In an effort to respond to changing dynamics in the healthcare environment, hospitals and health systems are finding themselves in the physician practice management business, much as they did in the 1990s. As with the earlier wave of acquisitions, there is often considerable pressure to get the deal done quickly; as a result, the focus of attention is often on the transactional, rather than the operational, components of the arrangement. Concerns such as asset valuation, legal documents and due diligence, and internal and external approvals dominate planning efforts, and the question of how to assimilate these practices into a cohesive physician network often gets short shrift. As a result, many hospitals are left with a mixed bag of acquired practices that function much as they did prior to their acquisition, with multiple billing systems and EHRs, disparate policies and procedures, and different ways of organizing and managing staff.
For the individuals who are tasked with managing the revenue cycle for these acquired practices, this scenario can become unmanageable quickly. As the network of employed physicians grows, so does the need for a coordinated billing operation with a common practice management infrastructure and consistent policies and procedures. This in turn necessitates tools, skills, and expertise in professional fee billing that are likely to be absent in both the acquiring hospital and the acquired practices.
Is It Really That Different?
Hospital executives will often say, “We do a great job of managing our own revenue cycle … how different can it be?” While it is true that there are common steps in both the professional and hospital revenue cycles (e.g., generate a bill, send it out, hope to get paid), the relative complexity of the professional process is significant, particularly in relation to the low amounts being billed. Industry benchmarks suggest that the cost to collect for the professional revenue cycle is nearly 2 to 5 times the cost to collect a similar return for hospital enterprises (i.e., approximately 4 to 10 percent of collections versus 2 percent of collections). Moreover, the cost to collect for physicians’ practices can vary dramatically, depending on specialty, payor mix, and accounting practices, so be careful in making comparisons to published benchmarks. Generally, surgical specialties are among those with the lowest cost as a percentage of collections, while primary care practices’ costs to collect are on the higher side.
The table below provides an overview of some of the key differences between hospital and professional fee billing.
The complexity of professional fee coding (e.g., 7,500-plus CPT codes, 17,000-plus ICD-9 codes) and rules around reimbursement further compound the issue; even in an ideal scenario, it is often challenging to confirm whether the organization is being paid correctly. Coupled with the high-volume and low-dollar nature of professional fee billing, it is necessary to maintain a well-controlled process.
Why Does It Matter?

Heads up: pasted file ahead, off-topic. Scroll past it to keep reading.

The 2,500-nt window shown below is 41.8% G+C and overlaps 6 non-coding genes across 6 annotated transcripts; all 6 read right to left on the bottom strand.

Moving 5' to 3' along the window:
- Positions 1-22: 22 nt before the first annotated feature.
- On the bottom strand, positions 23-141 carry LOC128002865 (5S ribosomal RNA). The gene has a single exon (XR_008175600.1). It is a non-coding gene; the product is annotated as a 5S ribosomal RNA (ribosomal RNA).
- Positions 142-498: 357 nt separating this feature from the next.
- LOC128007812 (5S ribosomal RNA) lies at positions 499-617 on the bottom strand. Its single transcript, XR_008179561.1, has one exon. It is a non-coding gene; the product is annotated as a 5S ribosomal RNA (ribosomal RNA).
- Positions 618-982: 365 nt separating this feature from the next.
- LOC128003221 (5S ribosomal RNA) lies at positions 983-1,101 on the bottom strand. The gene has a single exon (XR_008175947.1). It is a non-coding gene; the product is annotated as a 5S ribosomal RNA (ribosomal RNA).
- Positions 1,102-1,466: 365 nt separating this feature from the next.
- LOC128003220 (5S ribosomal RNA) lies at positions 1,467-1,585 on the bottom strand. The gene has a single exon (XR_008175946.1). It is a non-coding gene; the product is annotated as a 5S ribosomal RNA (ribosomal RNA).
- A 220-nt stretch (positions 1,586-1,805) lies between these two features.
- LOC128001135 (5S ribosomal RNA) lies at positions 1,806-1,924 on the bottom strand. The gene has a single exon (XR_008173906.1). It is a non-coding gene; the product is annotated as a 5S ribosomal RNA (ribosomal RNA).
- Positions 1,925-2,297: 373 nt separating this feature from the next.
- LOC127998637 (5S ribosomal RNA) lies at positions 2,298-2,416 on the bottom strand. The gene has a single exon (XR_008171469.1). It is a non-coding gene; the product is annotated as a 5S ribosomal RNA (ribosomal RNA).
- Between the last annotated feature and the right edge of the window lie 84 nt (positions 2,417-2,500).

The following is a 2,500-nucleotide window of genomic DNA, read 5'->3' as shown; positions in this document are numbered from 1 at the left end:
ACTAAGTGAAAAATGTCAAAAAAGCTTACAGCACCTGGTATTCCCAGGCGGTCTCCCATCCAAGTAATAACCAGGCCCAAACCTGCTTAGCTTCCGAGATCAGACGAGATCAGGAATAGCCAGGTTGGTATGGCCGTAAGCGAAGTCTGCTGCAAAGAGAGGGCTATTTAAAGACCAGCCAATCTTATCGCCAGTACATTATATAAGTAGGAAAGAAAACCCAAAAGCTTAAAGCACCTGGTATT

For many faced with this new responsibility, the temptation is often to focus on the higher-dollar hospital revenue cycle and to leave the newly acquired physician practices as they are. However, if the professional process is not managed effectively, billing costs will rise, collection rates will drop, and accounts receivable will increase to a point that the value of the acquisition is lost. There are other key considerations:
- Patient Impact – Patients’ billing experiences will affect the likelihood that they will return to that provider; this is true for both physician and hospital patients. However, there are typically more opportunities for patients to find alternative physicians than alternative hospitals. To that end, a mismanaged professional revenue cycle for acquired practices may lead to erroneous balances/statements, disparate standards and policies, and poor service, all fueling patient dissatisfaction and possibly attrition.
- Provider Impact – Providers’ level of knowledge and interest in the professional revenue cycle process varies significantly. Further, providers both affect and are affected by the process. Subpar controls and inconsistent policies can contribute to issues related to charge capture and collections, which can impact a majority of provider compensation arrangements we find in the market. Coupled with negative impacts to patient volumes (described above), poor revenue cycle performance can significantly damage hospital/provider relationships over time.
- Compliance – In its 2011 work plan, the Office of Inspector General (OIG) included a focus on evaluation and management services for the first time; this has carried over to the 2012 work plan, as well. This can create a great deal of risk for a hospital that has recently acquired physician practices, given that (a) providers are frequently involved in the coding of their own services, and (b) many providers coming from private practice are typically not well versed with compliance considerations.
Doing It Right
It has been our experience that the most effective professional fee revenue cycle models are scalable; improve financial performance; and support the organization’s mission, vision, and strategic initiatives. Key attributes of a successfully integrated model include:
Regardless of the rationale for acquisition (e.g., growth in market share, increase in downstream revenues, preparation for payment reform), the onus is on the acquiring organization to develop a consistent and coordinated billing model that can sustain or improve the organization’s financial performance throughout the changing healthcare landscape. As such, hospital leaders will need to think strategically about how they want to organize and manage this important piece of their business.